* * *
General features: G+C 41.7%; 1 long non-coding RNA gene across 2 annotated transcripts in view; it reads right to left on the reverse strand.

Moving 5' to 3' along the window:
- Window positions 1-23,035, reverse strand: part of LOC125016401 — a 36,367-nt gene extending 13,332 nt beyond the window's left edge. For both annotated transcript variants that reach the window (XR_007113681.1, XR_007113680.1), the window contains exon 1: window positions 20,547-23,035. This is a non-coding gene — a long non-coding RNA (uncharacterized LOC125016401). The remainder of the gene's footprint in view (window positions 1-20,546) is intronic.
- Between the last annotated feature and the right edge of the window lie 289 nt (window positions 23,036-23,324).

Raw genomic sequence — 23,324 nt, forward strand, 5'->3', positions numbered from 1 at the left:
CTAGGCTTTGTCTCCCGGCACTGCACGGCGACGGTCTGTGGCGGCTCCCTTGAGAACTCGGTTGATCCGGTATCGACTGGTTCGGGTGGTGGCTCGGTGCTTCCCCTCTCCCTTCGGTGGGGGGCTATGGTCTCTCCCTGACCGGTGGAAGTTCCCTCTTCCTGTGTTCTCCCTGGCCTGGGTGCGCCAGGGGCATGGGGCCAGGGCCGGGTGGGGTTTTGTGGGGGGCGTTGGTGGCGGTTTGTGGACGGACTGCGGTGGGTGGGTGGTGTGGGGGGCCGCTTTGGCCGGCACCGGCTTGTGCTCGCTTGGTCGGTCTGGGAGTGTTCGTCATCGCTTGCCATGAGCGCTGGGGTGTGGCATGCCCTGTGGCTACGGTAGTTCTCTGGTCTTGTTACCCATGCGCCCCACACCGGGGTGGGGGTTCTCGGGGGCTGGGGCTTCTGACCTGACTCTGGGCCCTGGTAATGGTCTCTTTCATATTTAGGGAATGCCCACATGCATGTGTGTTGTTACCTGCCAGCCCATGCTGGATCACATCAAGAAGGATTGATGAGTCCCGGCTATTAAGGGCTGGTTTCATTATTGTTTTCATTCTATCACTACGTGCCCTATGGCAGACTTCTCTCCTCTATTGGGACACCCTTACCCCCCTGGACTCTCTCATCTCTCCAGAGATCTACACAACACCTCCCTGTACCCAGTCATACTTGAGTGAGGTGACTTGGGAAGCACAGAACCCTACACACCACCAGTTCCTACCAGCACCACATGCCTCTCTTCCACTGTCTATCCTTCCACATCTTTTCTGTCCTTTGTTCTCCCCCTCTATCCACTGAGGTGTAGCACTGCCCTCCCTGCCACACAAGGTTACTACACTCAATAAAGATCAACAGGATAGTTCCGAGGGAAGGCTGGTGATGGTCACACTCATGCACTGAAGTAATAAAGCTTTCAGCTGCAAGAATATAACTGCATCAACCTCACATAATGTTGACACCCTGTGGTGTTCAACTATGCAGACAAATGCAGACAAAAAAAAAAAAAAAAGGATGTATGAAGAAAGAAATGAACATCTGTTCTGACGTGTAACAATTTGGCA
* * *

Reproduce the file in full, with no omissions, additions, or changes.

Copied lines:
General features: G+C 41.7%; 1 long non-coding RNA gene across 2 annotated transcripts in view; it reads right to left on the reverse strand.

Moving 5' to 3' along the window:
- Window positions 1-23,035, reverse strand: part of LOC125016401 — a 36,367-nt gene extending 13,332 nt beyond the window's left edge. For both annotated transcript variants that reach the window (XR_007113681.1, XR_007113680.1), the window contains exon 1: window positions 20,547-23,035. This is a non-coding gene — a long non-coding RNA (uncharacterized LOC125016401). The remainder of the gene's footprint in view (window positions 1-20,546) is intronic.
- Between the last annotated feature and the right edge of the window lie 289 nt (window positions 23,036-23,324).

Raw genomic sequence — 23,324 nt, forward strand, 5'->3', positions numbered from 1 at the left:
CTAGGCTTTGTCTCCCGGCACTGCACGGCGACGGTCTGTGGCGGCTCCCTTGAGAACTCGGTTGATCCGGTATCGACTGGTTCGGGTGGTGGCTCGGTGCTTCCCCTCTCCCTTCGGTGGGGGGCTATGGTCTCTCCCTGACCGGTGGAAGTTCCCTCTTCCTGTGTTCTCCCTGGCCTGGGTGCGCCAGGGGCATGGGGCCAGGGCCGGGTGGGGTTTTGTGGGGGGCGTTGGTGGCGGTTTGTGGACGGACTGCGGTGGGTGGGTGGTGTGGGGGGCCGCTTTGGCCGGCACCGGCTTGTGCTCGCTTGGTCGGTCTGGGAGTGTTCGTCATCGCTTGCCATGAGCGCTGGGGTGTGGCATGCCCTGTGGCTACGGTAGTTCTCTGGTCTTGTTACCCATGCGCCCCACACCGGGGTGGGGGTTCTCGGGGGCTGGGGCTTCTGACCTGACTCTGGGCCCTGGTAATGGTCTCTTTCATATTTAGGGAATGCCCACATGCATGTGTGTTGTTACCTGCCAGCCCATGCTGGATCACATCAAGAAGGATTGATGAGTCCCGGCTATTAAGGGCTGGTTTCATTATTGTTTTCATTCTATCACTACGTGCCCTATGGCAGACTTCTCTCCTCTATTGGGACACCCTTACCCCCCTGGACTCTCTCATCTCTCCAGAGATCTACACAACACCTCCCTGTACCCAGTCATACTTGAGTGAGGTGACTTGGGAAGCACAGAACCCTACACACCACCAGTTCCTACCAGCACCACATGCCTCTCTTCCACTGTCTATCCTTCCACATCTTTTCTGTCCTTTGTTCTCCCCCTCTATCCACTGAGGTGTAGCACTGCCCTCCCTGCCACACAAGGTTACTACACTCAATAAAGATCAACAGGATAGTTCCGAGGGAAGGCTGGTGATGGTCACACTCATGCACTGAAGTAATAAAGCTTTCAGCTGCAAGAATATAACTGCATCAACCTCACATAATGTTGACACCCTGTGGTGTTCAACTATGCAGACAAATGCAGACAAAAAAAAAAAAAAAAGGATGTATGAAGAAAGAAATGAACATCTGTTCTGACGTGTAACAATTTGGCA